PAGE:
And it goes on for a while, citing some historical cases of monstrous births.

Great stuff! I love the worry about 2 souls in one body, above. And I love especially the "if you're human, I baptize you." It reminds me of nothing so much as this.

Thanks much Nicola! And see you at the departmental meeting...

Nicola Masciandaro said...

Perhaps I will find a place for the capital/pectoral doubling problem in relation to decapitation, since baptism is here working almost like a conferring of head/soul to a body.

Also makes me recall the fetus baptism discussion from Tristram Shandy.

Cheers, N

Nic D'Alessio said...

I don't have much to say yet on this post, but I can't help but think about the book "Dorsality" by David Wills.

Karl Steel said...

Nicola Capute: I like it.

Nic, I know the Wills only by reputation. Could you give me a couple more sentences?

Jeffrey J. Cohen said...

Tracking down theological and canon law discussions on the necessity (or not) of baptizing the offspring of bestiality is interesting -- but (and I am hear revealing my lack of perseverance when it comes to philosophical rigor versus imaginative play), I'm always intrigued at how these deep questions about souls and baptism do NOT arise all that much where monstrous are concerned.

Gerald of Wales, for example, is startling in his inconsistency when it comes to narrating the lives of such creatures: sometimes derision, sometimes sympathy, sometimes salvation, sometimes death. Sometimes just joining the herd. He's not a systematic thinker, and it seems to me that this attraction to multiple possibilities is what fostered his abiding fascination in bestiality and its products to begin with.

That has little to do with your question, Karl, or maybe it is its flip side: why bestial hybrids were so troubling to begin with. As Barvardess points out, Aristotelian theories of insemination would be one quick way out of the whole issue.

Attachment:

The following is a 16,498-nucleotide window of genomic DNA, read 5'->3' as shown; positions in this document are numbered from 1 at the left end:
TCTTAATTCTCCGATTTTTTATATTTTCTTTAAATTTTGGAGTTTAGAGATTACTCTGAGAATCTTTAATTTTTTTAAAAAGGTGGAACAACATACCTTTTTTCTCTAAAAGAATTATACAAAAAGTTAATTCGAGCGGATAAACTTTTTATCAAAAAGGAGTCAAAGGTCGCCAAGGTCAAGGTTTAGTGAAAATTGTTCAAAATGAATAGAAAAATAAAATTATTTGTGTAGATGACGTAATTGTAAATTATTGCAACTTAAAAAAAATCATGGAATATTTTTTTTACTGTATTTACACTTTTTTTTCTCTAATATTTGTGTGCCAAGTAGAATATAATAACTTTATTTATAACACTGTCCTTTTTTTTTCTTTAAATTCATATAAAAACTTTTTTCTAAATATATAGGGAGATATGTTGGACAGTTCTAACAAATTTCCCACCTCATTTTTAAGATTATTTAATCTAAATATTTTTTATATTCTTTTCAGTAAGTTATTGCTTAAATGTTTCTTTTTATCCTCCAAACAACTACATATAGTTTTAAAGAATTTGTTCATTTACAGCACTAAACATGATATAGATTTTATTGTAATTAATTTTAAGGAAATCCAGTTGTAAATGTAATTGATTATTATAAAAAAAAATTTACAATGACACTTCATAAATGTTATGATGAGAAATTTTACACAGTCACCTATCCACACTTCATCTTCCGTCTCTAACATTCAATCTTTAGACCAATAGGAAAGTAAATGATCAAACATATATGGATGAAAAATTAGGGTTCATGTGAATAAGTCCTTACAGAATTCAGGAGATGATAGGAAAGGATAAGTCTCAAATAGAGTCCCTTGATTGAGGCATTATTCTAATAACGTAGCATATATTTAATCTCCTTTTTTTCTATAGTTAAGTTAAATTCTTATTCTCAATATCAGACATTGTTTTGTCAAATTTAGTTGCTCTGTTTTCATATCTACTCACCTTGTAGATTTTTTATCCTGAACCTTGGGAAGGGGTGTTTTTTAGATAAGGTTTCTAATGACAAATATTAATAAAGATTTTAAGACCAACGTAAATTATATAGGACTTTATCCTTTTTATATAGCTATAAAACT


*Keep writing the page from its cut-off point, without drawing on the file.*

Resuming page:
Karl Steel said...

Jeffrey, it has plenty to do with my question, so far as there was one. Mainly I was asking for help, and Nicola stepped in.

As for systematicity, agreed! Canon law is one thing, and tries to fix identities, behaviors, ritual. Ritual is defensive, recuperative, a way of doing memory, and thus is evidence of a culture's worries. In Imagining Religion, Jonathan Z. Smith writes:

"ritual represents the creation of a controlled environment where the variables (i.e., the accidents) of ordinary life may be displaced precisely because they are felt to be so overwhelmingly present and powerful. Ritual is a means of performing the way things ought to be in conscious tension to the way things are in such a way that this ritualized perfection is recollected in the ordinary, uncontrolled, course of things." (63)

I think we could understand canon law's encounter with "abnormal" infants in the same way. It may retroactively justify, for example, the death or abandonment of a infant born suffering from a condition incompatible with life: it wasn't human, or a parent is to blame for some secret sin, now revealed.

But if canon law is ritual, Gerald--representatively--is the muddled stuff of life and wonder that ritual seeks to constrain. As you know, sometimes Gerald just makes 'monsters' signify, and the hermeneutic stance is incompatible with wonder, unless we think of it as among the reactive symptoms of wonder. But sometimes he just tells a story. I think narrative, which is particular to a set of circumstances, directed toward its own end, repeatable in its particularity, may be the polar opposite of ritual. And in that regard, we can think of Canon Law not as normative, but as performing normativity by flattening out the particularity of an event.

To sum up what I have so far: I don't see Canon Law, at least on this point abt monstrous infants, as representing the dominant medieval Christian thought on the issue, but rather as a contestatory reaction. Thinking the law this way sets it in motion, frees it from the way it's used by (perhaps mythical) bad medievalists, who use it as the LAW to shut down interpretation and wonder.

Jeffrey J. Cohen said...

Eloquently stated Karl: I may end up quoting that articulation in the future. Thanks for that sensitive response.